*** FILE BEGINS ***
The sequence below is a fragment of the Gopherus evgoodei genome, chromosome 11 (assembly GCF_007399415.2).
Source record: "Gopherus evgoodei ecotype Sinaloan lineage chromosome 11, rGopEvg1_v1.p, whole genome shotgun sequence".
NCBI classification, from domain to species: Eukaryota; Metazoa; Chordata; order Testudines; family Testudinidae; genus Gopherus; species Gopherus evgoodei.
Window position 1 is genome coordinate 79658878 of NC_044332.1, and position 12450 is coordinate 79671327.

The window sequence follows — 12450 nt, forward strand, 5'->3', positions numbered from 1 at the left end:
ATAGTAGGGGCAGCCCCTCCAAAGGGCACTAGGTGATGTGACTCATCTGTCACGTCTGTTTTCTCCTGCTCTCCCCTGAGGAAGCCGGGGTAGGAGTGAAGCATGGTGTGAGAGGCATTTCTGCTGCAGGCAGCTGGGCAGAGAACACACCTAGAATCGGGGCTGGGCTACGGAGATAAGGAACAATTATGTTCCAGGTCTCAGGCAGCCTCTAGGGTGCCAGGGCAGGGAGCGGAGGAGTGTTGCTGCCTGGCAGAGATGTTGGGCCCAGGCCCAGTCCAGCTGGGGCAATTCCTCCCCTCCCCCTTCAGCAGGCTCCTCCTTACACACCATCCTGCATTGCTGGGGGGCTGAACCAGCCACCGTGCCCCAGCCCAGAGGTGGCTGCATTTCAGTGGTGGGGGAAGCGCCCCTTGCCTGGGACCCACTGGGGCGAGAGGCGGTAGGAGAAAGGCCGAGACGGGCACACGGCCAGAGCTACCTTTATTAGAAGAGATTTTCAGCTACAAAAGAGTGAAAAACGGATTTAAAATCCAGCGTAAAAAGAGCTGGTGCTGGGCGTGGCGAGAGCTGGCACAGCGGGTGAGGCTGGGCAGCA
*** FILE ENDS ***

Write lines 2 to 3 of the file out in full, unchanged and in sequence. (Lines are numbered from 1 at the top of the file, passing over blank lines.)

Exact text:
Source record: "Gopherus evgoodei ecotype Sinaloan lineage chromosome 11, rGopEvg1_v1.p, whole genome shotgun sequence".
NCBI classification, from domain to species: Eukaryota; Metazoa; Chordata; order Testudines; family Testudinidae; genus Gopherus; species Gopherus evgoodei.